'Velvet Elvis' Author Encourages Exploration of Doubts
Megachurch pastor Rob Bell says faith in Jesus must be repainted for each generation if it's to avoid the fate of Elvis kitsch.
BY: Charles Honey
Religion News Service
GRANDVILLE, Mich. -- Yes, the Rev. Rob Bell says with a twinkle in his eye. He really does own a velvet Elvis painting.
It gathers dust in his basement, a kitschy relic of Bell's days as a guitarist in a college punk-rock band. "It's not just kind of tacky," says the young pastor of Mars Hill Bible Church in Grandville, Mich. "It's a whole new dimension of tacky."
It's also the title of Bell's first book. In "Velvet Elvis: Repainting the Christian Faith," published by Zondervan, Bell presents a fresh picture of Jesus for those who have trouble with the traditional portrait.
Faith in Jesus, Bell says, must be repainted for each generation if it is to avoid the fate of his velvet Elvis. "What often happens in religion is people freeze the faith at a certain point," Bell says. "There's no more need to paint. We've got the ultimate painting."
On the contrary, he says -- religion, like art, must keep exploring and reforming, or "you end up with a velvet Elvis on your hands."
"Every generation has to ask difficult questions about what does it mean to follow Jesus. What does the kingdom of God look like as it explodes at this time, in this place?"
While tackling big questions of faith, God and the church, Bell's book candidly unpacks his own inner journey and the challenges of leading West Michigan's largest congregation.
Since its founding under Bell in 1999, Mars Hill has mushroomed to about 10,000 people worshipping in a former Grandville shopping mall.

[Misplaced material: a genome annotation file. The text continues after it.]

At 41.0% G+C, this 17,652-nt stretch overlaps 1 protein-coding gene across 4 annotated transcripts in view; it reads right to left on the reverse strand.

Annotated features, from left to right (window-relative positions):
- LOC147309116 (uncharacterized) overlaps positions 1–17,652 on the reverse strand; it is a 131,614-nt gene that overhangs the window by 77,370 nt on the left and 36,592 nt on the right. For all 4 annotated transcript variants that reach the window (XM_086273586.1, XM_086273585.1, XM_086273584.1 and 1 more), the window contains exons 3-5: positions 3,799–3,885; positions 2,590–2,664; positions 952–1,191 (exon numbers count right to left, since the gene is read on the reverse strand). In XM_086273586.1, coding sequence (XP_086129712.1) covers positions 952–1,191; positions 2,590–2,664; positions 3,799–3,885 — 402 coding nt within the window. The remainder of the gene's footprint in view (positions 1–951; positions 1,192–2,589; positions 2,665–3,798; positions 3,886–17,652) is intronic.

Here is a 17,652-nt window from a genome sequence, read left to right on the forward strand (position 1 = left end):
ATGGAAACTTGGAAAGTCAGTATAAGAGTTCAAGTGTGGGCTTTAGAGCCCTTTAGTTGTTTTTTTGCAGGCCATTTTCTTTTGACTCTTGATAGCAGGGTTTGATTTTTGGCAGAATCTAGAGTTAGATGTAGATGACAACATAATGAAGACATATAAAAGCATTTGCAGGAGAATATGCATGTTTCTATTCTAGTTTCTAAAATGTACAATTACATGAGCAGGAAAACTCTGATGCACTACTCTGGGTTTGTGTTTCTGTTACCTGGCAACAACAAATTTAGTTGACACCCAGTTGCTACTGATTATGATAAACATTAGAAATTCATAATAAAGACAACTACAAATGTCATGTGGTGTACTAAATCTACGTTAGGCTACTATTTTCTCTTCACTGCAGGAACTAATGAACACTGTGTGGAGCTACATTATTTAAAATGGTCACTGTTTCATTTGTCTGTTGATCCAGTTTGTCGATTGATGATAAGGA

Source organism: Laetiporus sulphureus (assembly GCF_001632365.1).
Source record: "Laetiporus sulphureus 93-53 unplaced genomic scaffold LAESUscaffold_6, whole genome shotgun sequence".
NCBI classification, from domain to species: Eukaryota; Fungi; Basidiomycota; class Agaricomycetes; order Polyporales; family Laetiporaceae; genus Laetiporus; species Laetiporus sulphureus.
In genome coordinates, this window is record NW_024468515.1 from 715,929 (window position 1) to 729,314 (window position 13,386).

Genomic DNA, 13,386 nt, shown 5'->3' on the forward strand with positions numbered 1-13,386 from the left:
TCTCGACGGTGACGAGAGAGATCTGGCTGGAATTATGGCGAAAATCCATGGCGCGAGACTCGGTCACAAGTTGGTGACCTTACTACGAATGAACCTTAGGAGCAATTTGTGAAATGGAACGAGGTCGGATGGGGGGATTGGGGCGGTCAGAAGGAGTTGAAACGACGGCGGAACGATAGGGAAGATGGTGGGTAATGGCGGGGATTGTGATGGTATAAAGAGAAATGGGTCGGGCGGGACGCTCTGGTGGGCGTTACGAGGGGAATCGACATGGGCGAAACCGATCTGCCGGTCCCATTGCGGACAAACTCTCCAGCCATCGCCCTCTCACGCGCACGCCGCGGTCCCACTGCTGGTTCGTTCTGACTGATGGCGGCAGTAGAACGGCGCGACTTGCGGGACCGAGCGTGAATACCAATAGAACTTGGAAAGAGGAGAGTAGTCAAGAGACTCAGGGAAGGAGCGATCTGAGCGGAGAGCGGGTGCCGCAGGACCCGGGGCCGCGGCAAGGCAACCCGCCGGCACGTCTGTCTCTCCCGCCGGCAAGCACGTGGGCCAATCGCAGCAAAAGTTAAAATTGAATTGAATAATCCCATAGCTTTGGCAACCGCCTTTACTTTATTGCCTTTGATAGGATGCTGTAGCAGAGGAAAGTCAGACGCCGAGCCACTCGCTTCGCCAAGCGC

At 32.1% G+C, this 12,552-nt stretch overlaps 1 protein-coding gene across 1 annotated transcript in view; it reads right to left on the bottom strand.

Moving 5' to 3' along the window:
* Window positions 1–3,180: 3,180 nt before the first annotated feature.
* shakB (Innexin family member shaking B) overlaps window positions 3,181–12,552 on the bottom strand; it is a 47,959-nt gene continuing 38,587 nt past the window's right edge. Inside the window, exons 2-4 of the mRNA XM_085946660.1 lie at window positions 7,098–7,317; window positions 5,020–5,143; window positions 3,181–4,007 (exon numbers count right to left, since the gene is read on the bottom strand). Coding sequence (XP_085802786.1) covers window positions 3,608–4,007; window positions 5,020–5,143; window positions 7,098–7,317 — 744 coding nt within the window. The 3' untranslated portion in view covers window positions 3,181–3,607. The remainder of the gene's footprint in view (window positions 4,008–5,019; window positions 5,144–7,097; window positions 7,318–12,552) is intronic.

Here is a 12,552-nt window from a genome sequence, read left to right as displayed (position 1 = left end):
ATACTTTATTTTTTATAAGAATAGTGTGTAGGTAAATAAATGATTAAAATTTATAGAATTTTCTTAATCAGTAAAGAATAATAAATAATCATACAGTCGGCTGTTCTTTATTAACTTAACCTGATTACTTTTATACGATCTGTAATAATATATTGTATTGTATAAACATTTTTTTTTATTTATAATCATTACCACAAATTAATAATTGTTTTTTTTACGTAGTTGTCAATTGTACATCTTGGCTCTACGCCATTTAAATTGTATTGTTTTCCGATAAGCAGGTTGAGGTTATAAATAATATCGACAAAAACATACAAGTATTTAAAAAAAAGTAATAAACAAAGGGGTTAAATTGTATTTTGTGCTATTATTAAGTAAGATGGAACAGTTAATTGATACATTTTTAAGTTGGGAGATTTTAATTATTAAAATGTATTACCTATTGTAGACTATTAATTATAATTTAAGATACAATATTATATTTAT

At one point, Bell writes about a personal crisis three or four years ago when he felt burned out. He describes sitting in a storage closet while thousands gathered for the next worship service.
"I was moments away from leaving the whole thing," Bell writes. "I wasn't even sure I was a Christian anymore."
That kind of honesty is part of the reason Bell has been such a popular pastor, says Dan Van De Steeg, a Mars Hill member who read the book.
"I'm proud of him for admitting that," says Van De Steeg, 31, an exhibit installer at the Grand Rapids Art Museum. "It just reaffirms everything I've ever learned about him, and encourages me that he's not backing down."
The Michigan-based Zondervan is counting on "Velvet Elvis" to resonate with plenty of young adults like Van De Steeg, as well as older age groups.
"Anybody who's ever found a disconnect between church and real life will find this book difficult to put down," says Lyn Cryderman, vice president and publisher of books.